The Riddle of the Sands by Erskine Childers

The Riddle of the Sands

byErskine Childers

Kobo ebook | July 5, 2013

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A WORD about the origin and authorship of this book.


In October last (1902), my friend 'Carruthers' visited me in my

chambers, and, under a provisional pledge of secrecy, told me frankly

the whole of the adventure described in these pages. Till then I had

only known as much as the rest of his friends, namely, that he had

recently undergone experiences during a yachting cruise with a

certain Mr 'Davies' which had left a deep mark on his character and



At the end of his narrative--which, from its bearing on studies and

speculations of my own, as well as from its intrinsic interest and

racy delivery, made a very deep impression on me--he added that the

important facts discovered in the course of the cruise had, without a

moment's delay, been communicated to the proper authorities, who,

after some dignified incredulity, due in part, perhaps, to the

pitiful inadequacy of their own secret service, had, he believed,

made use of them, to avert a great national danger. I say 'he

believed', for though it was beyond question that the danger was

averted for the time, it was doubtful whether they had stirred a foot

to combat it, the secret discovered being of such a nature that mere

suspicion of it on this side was likely to destroy its efficacy.


There, however that may be, the matter rested for a while, as, for

personal reasons which will be manifest to the reader, he and Mr

'Davies' expressly wished it to rest.


But events were driving them to reconsider their decision. These

seemed to show that the information wrung with such peril and labour

from the German Government, and transmitted so promptly to our own,

had had none but the most transitory influence on our policy. Forced

to the conclusion that the national security was really being

neglected, the two friends now had a mind to make their story public;

and it was about this that 'Carruthers' wished for my advice. The

great drawback was that an Englishman, bearing an honoured name, was

disgracefully implicated, and that unless infinite delicacy were

used, innocent persons, and, especially, a young lady, would suffer

pain and indignity, if his identity were known. Indeed, troublesome

rumours, containing a grain of truth and a mass of falsehood, were

already afloat.


After weighing both sides of the question, I gave my vote

emphatically for publication. The personal drawbacks could, I

thought, with tact be neutralized; while, from the public point of

view, nothing but good could come from submitting the case to the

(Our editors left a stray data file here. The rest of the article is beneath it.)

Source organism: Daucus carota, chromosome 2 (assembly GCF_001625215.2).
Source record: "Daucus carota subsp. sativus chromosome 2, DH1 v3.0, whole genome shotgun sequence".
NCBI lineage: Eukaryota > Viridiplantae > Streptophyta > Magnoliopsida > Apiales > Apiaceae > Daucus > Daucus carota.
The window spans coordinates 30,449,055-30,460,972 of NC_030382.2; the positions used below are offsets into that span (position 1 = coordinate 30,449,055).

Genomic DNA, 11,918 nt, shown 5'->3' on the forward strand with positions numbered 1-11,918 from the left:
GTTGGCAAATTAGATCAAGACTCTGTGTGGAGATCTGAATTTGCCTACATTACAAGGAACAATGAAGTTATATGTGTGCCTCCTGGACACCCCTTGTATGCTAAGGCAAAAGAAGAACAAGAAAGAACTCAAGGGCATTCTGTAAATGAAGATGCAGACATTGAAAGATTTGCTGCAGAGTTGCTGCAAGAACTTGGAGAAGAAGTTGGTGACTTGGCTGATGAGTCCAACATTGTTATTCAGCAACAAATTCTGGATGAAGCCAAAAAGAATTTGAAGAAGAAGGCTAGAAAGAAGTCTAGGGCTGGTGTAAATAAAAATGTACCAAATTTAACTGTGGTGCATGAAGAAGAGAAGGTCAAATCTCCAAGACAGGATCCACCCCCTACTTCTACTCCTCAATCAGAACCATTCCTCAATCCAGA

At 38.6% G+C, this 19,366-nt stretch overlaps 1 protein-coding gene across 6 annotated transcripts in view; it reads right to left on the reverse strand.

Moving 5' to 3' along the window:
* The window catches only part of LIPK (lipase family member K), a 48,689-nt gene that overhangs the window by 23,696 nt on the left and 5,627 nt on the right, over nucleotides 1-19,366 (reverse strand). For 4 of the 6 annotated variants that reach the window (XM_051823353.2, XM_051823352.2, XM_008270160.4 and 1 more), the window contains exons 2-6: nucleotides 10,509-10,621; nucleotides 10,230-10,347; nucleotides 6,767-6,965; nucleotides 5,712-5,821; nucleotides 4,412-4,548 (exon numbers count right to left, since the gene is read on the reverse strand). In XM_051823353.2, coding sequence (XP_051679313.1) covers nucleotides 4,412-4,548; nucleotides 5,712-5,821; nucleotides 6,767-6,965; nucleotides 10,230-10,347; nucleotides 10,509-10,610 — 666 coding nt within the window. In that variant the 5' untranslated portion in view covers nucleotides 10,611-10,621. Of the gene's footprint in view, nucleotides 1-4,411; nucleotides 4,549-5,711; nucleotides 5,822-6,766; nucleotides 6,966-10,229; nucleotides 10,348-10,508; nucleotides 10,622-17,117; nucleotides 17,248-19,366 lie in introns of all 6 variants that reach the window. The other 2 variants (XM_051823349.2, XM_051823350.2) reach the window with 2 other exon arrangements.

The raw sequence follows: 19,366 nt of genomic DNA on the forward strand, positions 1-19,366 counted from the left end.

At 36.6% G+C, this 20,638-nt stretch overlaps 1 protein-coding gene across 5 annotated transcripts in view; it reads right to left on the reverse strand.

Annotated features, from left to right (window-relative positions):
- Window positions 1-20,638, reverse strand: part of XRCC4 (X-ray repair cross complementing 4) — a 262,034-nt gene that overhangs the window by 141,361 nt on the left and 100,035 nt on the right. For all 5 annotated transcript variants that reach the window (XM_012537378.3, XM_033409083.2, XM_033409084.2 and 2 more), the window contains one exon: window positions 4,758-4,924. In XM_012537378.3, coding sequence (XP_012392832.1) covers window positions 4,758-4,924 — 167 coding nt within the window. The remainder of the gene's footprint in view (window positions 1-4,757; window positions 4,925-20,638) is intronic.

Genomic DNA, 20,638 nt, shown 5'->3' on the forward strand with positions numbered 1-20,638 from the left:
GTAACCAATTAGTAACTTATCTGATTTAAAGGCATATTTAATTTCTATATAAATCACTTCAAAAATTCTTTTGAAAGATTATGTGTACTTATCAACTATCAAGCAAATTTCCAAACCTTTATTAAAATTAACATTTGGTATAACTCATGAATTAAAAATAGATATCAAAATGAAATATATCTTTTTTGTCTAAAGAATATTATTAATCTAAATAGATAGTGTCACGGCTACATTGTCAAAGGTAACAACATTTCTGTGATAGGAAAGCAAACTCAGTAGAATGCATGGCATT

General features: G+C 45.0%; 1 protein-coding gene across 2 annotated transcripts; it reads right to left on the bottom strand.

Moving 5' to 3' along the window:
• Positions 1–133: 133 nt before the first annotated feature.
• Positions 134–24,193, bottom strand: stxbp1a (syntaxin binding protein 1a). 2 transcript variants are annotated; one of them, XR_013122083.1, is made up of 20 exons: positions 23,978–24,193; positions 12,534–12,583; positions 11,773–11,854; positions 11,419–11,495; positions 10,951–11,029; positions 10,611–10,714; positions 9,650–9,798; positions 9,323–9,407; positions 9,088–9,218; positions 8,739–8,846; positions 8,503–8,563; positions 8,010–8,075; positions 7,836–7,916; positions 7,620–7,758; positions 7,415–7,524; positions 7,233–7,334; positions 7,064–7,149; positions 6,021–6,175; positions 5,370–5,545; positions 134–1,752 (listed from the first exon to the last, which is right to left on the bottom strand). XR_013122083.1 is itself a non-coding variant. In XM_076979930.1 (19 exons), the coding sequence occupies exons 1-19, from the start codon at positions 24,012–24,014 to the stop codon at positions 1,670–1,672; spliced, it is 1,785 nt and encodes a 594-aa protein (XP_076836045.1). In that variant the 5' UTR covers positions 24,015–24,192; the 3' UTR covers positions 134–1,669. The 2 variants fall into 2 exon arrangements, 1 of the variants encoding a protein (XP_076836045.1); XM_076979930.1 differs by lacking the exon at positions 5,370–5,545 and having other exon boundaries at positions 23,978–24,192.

common sense of the country at large. Publication, there-fore, was

agreed upon, and the next point was the form it should take

'Carruthers', with the concurrence of Mr 'Davies', was for a bald

exposition of the essential facts, stripped of their warm human

envelope. I was strongly against this course, first, because it would

aggravate instead of allaying the rumours that were current;

secondly, because in such a form the narrative would not carry

conviction, and would thus defeat its own end. The persons and the

events were indissolubly connected; to evade, abridge, suppress,

would be to convey to the reader the idea of a concocted hoax.

Indeed, I took bolder ground still, urging that the story should be

made as explicit and circumstantial as possible, frankly and honestly

for the purpose of entertaining and so of attracting a wide circle of

readers. Even anonymity was undesirable. Nevertheless, certain

precautions were imperatively needed.


To cut the matter short, they asked for my assistance and received it

at once. It was arranged that I should edit the book; that

'Carruthers' should give me his diary and recount to me in fuller

detail and from his own point of view all the phases of the 'quest',

as they used to call it; that Mr 'Davies' should meet me with his

charts and maps and do the same; and that the whole story should be

written, as from the mouth of the former, with its humours and

errors, its light and its dark side, just as it happened; with the

following few limitations. The year it belongs to is disguised; the

names of persons are throughout fictitious; and, at my instance,

certain slight liberties have been taken to conceal the identity of

the English characters.


Remember, also that these persons are living now in the midst of us,

and if you find one topic touched on with a light and hesitating pen,

do not blame the Editor, who, whether they are known or not, would

rather say too little than say a word that might savour of



E. C.


March 1903

Title:The Riddle of the SandsFormat:Kobo ebookPublished:July 5, 2013Publisher:WDS PublishingLanguage:English

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